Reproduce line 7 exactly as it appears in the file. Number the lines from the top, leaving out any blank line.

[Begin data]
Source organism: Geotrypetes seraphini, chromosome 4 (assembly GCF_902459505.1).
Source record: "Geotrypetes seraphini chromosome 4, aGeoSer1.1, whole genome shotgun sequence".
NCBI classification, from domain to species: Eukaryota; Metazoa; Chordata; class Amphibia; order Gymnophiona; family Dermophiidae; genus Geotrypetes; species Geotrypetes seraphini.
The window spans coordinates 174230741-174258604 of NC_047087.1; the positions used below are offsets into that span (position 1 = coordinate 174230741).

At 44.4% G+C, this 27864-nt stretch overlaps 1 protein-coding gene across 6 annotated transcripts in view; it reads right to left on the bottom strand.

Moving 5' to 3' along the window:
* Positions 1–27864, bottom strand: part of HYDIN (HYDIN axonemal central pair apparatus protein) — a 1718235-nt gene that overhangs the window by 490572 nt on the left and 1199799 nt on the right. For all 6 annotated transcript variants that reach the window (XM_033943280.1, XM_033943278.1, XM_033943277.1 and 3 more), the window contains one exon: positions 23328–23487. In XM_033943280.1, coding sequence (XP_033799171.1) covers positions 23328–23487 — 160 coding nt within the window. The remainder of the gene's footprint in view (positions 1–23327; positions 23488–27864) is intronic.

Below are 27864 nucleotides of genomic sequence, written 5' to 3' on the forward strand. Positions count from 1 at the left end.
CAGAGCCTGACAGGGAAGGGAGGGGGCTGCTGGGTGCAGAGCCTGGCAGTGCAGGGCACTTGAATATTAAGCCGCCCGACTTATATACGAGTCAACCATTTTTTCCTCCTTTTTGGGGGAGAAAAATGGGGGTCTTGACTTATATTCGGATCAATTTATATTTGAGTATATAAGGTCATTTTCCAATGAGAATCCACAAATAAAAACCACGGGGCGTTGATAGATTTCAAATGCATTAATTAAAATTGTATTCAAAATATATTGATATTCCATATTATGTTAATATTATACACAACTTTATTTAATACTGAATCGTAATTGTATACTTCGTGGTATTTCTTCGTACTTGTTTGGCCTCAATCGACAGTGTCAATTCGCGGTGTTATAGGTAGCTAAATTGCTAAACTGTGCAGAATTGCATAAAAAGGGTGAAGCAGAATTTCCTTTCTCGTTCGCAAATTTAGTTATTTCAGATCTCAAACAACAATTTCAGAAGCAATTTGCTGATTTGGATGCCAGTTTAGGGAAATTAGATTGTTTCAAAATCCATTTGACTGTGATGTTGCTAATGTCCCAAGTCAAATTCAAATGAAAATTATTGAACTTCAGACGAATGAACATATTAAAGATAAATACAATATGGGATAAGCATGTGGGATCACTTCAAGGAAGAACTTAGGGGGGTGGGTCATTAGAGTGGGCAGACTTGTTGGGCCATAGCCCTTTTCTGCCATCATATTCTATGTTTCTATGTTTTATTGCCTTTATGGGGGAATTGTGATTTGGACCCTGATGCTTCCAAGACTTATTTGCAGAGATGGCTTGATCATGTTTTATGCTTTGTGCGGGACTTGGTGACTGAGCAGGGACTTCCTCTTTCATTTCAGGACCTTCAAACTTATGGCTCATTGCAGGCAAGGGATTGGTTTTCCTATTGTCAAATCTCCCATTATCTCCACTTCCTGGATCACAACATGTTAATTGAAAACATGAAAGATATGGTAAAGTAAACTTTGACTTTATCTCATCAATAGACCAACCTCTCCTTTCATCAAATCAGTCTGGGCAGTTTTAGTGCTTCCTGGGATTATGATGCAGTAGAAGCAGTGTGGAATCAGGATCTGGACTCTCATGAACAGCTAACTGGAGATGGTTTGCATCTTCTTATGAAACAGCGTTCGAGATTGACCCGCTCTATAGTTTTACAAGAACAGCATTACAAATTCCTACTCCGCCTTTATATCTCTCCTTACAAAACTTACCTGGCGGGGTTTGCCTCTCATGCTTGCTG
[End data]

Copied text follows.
* Positions 1–27864, bottom strand: part of HYDIN (HYDIN axonemal central pair apparatus protein) — a 1718235-nt gene that overhangs the window by 490572 nt on the left and 1199799 nt on the right. For all 6 annotated transcript variants that reach the window (XM_033943280.1, XM_033943278.1, XM_033943277.1 and 3 more), the window contains one exon: positions 23328–23487. In XM_033943280.1, coding sequence (XP_033799171.1) covers positions 23328–23487 — 160 coding nt within the window. The remainder of the gene's footprint in view (positions 1–23327; positions 23488–27864) is intronic.